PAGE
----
For whereas I had always assumed that Mr Johnson’s libertarianism was pretty shallow — a question of temperament, driven chiefly by his desire to do whatever he wants in life — I had thought Mr Gove’s was grounded in principle

For whereas I had always assumed that Mr Johnson’s libertarianism was pretty shallow — a question of temperament, driven chiefly by his desire to do whatever he wants in life — I had thought Mr Gove’s was grounded in principle

For whereas I had always assumed that Mr Johnson’s libertarianism was pretty shallow — a question of temperament, driven chiefly by his desire to do whatever he wants in life — I had thought Mr Gove’s was grounded in principle

Maybe not — if hospitals really were bursting. But it seems a silly argument given that the tier system which he champions is likely to do so much damage to the economy from next Wednesday.

Nowhere in his piece did he address the enormous harm which tier restrictions are bound to cause. According to the respected Centre for Economics and Business Research, they will cost England a staggering £900 million a day.

Mr Gove also did not honestly consider in his article the baffling inconsistencies of the new system, which lumps together areas with low and high infection rates. His justification for these anomalies is that ‘we are a small, densely populated country where the virus has proven it can spread with ease’.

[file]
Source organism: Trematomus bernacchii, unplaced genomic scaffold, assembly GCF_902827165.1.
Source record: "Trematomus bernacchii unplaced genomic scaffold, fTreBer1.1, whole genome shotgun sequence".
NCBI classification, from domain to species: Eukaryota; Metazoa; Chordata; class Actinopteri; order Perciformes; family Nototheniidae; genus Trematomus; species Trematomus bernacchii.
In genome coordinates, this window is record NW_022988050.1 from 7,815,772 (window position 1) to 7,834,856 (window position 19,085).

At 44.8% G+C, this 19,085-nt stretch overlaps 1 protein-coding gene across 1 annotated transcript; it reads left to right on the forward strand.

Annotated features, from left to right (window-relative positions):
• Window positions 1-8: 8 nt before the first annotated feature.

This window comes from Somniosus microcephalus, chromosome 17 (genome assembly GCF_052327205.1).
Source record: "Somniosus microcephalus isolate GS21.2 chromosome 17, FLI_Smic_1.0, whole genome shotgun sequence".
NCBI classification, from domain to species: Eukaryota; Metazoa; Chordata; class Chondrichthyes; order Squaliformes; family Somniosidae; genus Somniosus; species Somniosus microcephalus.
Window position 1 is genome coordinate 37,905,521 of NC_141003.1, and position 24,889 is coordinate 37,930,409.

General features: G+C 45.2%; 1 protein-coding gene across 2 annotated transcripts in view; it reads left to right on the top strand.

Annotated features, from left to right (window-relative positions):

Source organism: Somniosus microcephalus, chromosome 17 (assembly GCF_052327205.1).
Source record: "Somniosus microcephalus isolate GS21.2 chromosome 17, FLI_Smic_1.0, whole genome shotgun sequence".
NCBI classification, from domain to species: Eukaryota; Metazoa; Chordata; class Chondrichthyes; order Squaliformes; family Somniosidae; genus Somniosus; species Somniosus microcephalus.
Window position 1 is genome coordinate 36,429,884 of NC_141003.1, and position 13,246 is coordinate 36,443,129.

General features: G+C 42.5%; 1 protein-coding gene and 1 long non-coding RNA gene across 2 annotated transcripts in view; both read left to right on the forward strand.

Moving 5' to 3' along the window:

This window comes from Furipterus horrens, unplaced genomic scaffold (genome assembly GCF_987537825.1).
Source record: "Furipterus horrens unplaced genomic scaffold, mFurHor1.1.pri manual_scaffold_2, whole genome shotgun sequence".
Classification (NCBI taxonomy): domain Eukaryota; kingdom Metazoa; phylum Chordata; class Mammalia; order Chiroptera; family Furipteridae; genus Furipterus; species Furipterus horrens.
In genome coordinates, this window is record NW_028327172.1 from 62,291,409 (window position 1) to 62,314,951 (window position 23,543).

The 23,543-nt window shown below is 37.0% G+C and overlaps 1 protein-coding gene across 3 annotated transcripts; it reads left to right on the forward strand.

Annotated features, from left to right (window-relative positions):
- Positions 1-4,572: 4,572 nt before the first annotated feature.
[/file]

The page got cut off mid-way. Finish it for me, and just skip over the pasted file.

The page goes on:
Try telling that to the owner of a pub or restaurant which has been closed in a part of the country where there are relatively few cases.

Monstrous

This is monstrous — an arbitrary extension of State power such as we have probably never seen in peace time since the dawn of the democratic age.

Thanks to the dodgy calculations of the perennially incompetent, insufferably presumptuous Department of Health, some 16.4 million people in 88 boroughs have been shoved into the most extreme Tier Three, even though the infection rate there is lower than in some areas of Tier Two.

He is not personally responsible for the arrest by police last week of an elderly lady peacefully protesting outside Parliament. She was dragged, spread-eagled, into the back of a van

He is not personally responsible for the arrest by police last week of an elderly lady peacefully protesting outside Parliament. She was dragged, spread-eagled, into the back of a van